Streetwalkers blended into the crowd, detectable only by their words, actions (a skirt lifted to reveal a glimpse of ankle boot), contrived poses or eloquent expressions (a hint of a smile, a furtive or meaningful look) as depicted in the works of Boldini and Valtat.

Giovanni Boldini (1842-1931)
Crossing the Road
1873-1875
Oil on panel
H. 46.2; W. 37.8 cm
Williamstown, Sterling and Francine Clark Art Institute

Giovanni Boldini (31 December 1842 in Ferrara, Italy – 11 July 1931 in Paris, France) was an Italian genre and portrait painter. According to a 1933 article in Time magazine, he was known as the "Master of Swish" because of his flowing style of painting. More

These fluid, intangible identities fascinated artists, who recreated the ambiguous climate of modern Paris in works where their contemporaries recognised the variously encoded allusions to the world of prostitution. More

Jean Béraud (1849–1935)
The Milliner on the Champs Elysées
Oil on canvas
45.1 × 34.9 cm (17.8 × 13.7 in)

Jean Béraud (1849–1935), see above

At one time, a job as a seamstress was a respected position. Honour was an important draw as it could help to better marriage prospects. Mechanization and foreign competition led the demise of the skilled artisans who were previously employed in those trades. The skilled and gentle seamstress of former days now became a low class factory worker often with questionable morals. For many decades, the seamstress had been romanticized as a paragon of female virtue. The idealized image would soon be shattered. Hardship took its toll. Prostitution offered a far more profitable trade which took considerable moral strength to resist. More

Jean-Louis Forain
Parisian Soiree, circa 1878
Watercolor, gouache, pencil and India ink on wove paper
Height: 26.04 cm (10.25 in.), Width: 31.91 cm (12.56 in.)

Jean-Louis Forain, see above

Edouard Manet, 1832 - 1883
Masked Ball at the Opera, Dated 1873
Oil on canvas
59.1 x 72.5 cm (23 1/4 x 28 9/16 in.)
National Gallery of Art

Édouard Manet (23 January 1832 – 30 April 1883) was a French painter. He was one of the first 19th-century artists to paint modern life, and a pivotal figure in the transition from Realism to Impressionism.

His early masterworks, The Luncheon on the Grass (Le déjeuner sur l'herbe) and Olympia, both 1863, caused great controversy and served as rallying points for the young painters who would create Impressionism. Today, these are considered watershed paintings that mark the genesis of modern art. More

These elegant men and coquettish young women are attending a masked ball held each year during Lent. "Imagine," ran a description in the newspaper Figaro, "the opera house packed to the rafters, the boxes furnished out with all the pretty showgirls of Paris. . . . " There is little doubt about the risqué nature of the evening, where masked young women, likely respectable ladies concealing their identities, scantily clad members of the Parisian demimonde, and well–dressed young men all mingle together.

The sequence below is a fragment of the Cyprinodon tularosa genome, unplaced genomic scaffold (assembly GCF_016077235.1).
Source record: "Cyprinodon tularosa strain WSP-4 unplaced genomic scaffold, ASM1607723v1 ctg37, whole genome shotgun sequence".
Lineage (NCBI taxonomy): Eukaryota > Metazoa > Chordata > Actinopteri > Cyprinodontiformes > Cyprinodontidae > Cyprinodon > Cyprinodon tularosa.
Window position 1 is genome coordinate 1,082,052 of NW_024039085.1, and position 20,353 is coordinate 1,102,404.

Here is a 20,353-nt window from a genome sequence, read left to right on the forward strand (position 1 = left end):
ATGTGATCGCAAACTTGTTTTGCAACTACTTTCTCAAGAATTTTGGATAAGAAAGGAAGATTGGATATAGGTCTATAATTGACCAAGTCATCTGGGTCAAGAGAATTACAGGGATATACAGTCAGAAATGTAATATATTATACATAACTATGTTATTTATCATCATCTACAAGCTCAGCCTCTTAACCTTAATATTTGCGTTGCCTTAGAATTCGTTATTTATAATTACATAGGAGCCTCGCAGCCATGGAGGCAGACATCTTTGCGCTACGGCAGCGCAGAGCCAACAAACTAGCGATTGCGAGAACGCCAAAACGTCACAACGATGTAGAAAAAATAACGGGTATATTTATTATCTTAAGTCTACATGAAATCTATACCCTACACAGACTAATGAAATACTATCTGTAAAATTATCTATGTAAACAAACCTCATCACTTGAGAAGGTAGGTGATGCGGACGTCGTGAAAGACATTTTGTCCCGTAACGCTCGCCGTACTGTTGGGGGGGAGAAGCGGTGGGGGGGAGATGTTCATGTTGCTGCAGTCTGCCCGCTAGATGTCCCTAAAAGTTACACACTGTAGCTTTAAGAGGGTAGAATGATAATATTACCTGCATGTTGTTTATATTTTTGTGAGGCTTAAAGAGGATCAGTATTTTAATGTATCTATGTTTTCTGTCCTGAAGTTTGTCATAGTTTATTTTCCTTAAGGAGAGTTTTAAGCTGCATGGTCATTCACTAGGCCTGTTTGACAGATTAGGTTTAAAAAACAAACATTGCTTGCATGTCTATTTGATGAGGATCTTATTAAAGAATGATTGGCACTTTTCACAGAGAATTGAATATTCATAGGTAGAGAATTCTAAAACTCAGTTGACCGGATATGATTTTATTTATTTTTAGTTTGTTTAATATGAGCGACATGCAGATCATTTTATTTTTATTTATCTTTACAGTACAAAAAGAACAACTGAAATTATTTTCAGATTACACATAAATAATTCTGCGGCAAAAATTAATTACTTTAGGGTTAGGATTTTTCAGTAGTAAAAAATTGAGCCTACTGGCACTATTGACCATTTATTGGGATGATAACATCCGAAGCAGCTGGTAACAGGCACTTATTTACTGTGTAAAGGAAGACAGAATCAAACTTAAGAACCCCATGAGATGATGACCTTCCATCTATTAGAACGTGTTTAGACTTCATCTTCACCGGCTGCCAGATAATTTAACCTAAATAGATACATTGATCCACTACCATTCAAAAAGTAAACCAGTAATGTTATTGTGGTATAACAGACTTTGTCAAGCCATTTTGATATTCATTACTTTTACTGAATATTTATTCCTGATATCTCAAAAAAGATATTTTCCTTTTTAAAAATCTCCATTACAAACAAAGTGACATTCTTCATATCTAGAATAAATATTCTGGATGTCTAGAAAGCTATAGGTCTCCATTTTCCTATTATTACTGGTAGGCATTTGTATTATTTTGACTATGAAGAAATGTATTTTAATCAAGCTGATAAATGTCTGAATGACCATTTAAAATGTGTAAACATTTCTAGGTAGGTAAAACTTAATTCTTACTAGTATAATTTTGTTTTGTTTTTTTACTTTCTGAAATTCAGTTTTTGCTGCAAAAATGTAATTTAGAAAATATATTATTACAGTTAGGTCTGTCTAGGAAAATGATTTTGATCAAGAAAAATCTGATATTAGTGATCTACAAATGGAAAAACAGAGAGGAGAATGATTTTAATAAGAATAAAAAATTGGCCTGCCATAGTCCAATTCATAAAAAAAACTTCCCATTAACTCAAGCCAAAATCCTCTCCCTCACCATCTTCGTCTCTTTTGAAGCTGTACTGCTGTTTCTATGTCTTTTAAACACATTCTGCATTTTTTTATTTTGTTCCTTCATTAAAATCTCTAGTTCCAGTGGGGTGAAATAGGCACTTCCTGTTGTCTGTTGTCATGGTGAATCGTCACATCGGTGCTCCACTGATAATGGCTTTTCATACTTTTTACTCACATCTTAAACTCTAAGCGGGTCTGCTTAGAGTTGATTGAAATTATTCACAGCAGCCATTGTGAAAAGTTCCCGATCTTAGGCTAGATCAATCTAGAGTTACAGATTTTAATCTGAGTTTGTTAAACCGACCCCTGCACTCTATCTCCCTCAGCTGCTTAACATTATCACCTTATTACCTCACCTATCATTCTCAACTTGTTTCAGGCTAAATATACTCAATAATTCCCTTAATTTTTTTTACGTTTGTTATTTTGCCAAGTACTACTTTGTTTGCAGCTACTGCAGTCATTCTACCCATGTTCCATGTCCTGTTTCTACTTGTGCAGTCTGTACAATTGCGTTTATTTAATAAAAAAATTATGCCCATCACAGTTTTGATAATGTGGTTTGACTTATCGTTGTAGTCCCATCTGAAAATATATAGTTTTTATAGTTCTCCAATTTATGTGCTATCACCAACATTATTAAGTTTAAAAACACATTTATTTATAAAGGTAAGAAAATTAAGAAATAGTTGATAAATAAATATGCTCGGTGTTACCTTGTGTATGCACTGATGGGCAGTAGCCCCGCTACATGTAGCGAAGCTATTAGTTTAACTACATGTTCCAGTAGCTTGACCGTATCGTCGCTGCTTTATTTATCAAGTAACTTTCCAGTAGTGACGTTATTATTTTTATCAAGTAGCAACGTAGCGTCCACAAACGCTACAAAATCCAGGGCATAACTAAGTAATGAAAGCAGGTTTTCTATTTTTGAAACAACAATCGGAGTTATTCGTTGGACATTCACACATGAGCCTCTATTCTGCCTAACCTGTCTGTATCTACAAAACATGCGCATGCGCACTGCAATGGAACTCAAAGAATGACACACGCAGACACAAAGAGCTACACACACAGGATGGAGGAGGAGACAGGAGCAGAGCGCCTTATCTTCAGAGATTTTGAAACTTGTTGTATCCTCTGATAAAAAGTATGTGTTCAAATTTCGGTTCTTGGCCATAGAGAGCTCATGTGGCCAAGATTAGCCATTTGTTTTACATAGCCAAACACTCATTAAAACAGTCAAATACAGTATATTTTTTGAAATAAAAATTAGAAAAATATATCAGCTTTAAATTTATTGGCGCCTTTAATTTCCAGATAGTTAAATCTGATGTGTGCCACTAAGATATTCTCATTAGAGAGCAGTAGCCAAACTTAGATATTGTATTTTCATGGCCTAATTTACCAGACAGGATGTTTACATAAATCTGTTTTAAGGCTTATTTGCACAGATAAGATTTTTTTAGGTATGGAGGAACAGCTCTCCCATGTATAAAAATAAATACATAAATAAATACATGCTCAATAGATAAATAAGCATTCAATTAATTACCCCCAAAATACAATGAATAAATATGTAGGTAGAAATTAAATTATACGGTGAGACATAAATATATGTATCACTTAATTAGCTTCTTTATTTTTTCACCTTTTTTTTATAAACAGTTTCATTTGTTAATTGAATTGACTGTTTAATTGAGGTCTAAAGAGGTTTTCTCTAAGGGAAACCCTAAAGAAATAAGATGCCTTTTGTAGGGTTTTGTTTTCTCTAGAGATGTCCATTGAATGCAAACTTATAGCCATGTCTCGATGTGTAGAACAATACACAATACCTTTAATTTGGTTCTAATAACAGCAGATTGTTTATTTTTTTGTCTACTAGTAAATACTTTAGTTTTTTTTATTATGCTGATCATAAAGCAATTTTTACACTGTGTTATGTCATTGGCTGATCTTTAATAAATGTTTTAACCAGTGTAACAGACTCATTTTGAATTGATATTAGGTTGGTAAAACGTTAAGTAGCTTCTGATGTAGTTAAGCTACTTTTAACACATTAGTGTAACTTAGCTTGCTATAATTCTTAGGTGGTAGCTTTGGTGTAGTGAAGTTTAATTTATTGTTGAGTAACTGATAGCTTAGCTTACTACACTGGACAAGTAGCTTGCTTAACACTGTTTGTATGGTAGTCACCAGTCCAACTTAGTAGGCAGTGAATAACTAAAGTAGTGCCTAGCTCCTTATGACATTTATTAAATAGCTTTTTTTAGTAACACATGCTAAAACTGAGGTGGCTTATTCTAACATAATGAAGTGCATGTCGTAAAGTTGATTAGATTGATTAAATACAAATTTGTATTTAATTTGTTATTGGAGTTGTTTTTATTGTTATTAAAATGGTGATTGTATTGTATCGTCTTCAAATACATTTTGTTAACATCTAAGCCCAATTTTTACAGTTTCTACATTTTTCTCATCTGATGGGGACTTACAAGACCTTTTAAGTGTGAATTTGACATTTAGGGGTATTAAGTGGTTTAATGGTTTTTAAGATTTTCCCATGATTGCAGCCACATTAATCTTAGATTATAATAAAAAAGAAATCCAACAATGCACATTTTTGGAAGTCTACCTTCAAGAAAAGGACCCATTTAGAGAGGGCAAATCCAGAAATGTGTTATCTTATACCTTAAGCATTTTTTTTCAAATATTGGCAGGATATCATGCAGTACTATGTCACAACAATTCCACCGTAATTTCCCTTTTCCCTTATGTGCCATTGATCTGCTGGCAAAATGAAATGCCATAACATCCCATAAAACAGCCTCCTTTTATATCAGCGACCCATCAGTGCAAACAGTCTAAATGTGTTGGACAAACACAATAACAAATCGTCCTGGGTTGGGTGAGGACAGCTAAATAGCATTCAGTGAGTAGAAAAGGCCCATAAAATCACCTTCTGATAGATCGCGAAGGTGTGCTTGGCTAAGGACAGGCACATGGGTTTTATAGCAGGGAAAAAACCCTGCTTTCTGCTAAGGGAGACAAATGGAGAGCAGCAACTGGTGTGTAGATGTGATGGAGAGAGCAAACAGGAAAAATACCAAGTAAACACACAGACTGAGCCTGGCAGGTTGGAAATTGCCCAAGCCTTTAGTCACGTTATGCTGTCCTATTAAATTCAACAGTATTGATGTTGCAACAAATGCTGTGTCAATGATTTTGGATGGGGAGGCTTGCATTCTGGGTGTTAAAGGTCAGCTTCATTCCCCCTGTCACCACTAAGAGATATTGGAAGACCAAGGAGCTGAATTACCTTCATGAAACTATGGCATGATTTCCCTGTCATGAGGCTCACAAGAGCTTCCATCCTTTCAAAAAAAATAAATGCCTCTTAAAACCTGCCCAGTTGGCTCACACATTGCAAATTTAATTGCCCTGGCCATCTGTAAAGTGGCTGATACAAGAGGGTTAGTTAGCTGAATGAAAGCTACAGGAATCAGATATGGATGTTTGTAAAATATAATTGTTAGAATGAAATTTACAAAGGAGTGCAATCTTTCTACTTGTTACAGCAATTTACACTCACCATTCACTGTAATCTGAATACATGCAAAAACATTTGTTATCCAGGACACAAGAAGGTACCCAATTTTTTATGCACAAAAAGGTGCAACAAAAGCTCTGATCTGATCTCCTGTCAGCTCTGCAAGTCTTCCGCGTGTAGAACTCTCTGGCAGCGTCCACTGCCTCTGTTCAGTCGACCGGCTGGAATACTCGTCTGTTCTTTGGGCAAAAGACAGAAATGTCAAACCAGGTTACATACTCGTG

Manet sketched the scene on site, but painted it over a period of months in his studio. More

Henri GERVEX, (Paris 1852 - id. 1929)
Masked Ball at the Opera, Paris
Oil on canvas 
H. 0,85 m; W. 0,63 m

Henri Gervex (Paris 10 December 1852 – 7 June 1929) was a French painter who studied painting under Alexandre Cabanel, Pierre-Nicolas Brisset and Eugène Fromentin. His early work belonged almost exclusively to the mythological genre, which served as an excuse for the painting of the nude, but not always in the best of taste. His Rolla of 1878, based on a poem by Alfred de Musset, was rejected by the jury of the Salon de Paris for immorality, since it depicted a scene from the poem of a naked prostitute after having sex with her client.
Gervex afterwards devoted himself to representations of modern life and achieved signal success with his Dr Péan at the Salpétrière ("The Operation"), a modernized paraphrase, as it were, of Rembrandt's Anatomy Lesson. More

Eugène Giraud (1806–1881)
Le bal de l'Opéra, c. 1866
Oil on Canvas
Carnavalet Museum

Pierre François Eugène Giraud (August 8, 1806 – December 28, 1881) was a French painter and engraver. He painted one of the best known portraits of writer Gustave Flaubert. He won many awards and honors in recognition for his work. More

The extravagant masked costume balls that were held throughout Paris during the six weeks before Ash Wednesday and the Lenten restrictions were one of the city\' s most talked about spectacles. From midnight to five a.m., for the price of a ticket (balls at the Opera were the most expensive at 10 fr, each), daring young women of the demi-monde (worldly, trendsetting young women whose conduct or lack of family pedigree set them apart from the traditional French social elite) could mix with men of aristocratic, financial and political prominence who flocked to the events. More

Jean-Louis Forain
The Ball, c. 1885
Watercolor, lack chalk, pastel, pencil and black ink on heavy wove rag paper
Height: 44.2 cm (17.4 in.), Width: 29.1 cm (11.46 in.)
Dixon Gallery and Gardens - Memphis, TN

Jean-Louis Forain, see above

Georges Bottini
AT THE BAR: THE WOMAN IN WHITE (AU BAR: LA FEMME EN BLANC), c. 1904
Watercolor On Paper
14 5/8 x 10 5/8 in.

Georges Alfred Bottini , born in Paris on 1 st February 1874 , December died on 16 1907, is a French painter, draftsman and engraver. He was born in Paris and continues her life in Montmartre . Coming from a very modest background, he left school early. At eighteen he was employed by the famous restaurateur Gatti. He regularly attends the galleries of the Louvre, admiring Titian, Giorgione and dreamt of a impossible trip to Italy. In 1899, while not yet twenty-five, he exhibited at the gallery Kleinmann , which brought together fifty of his watercolors, but yhis early recognition did not allow him to escape from poverty.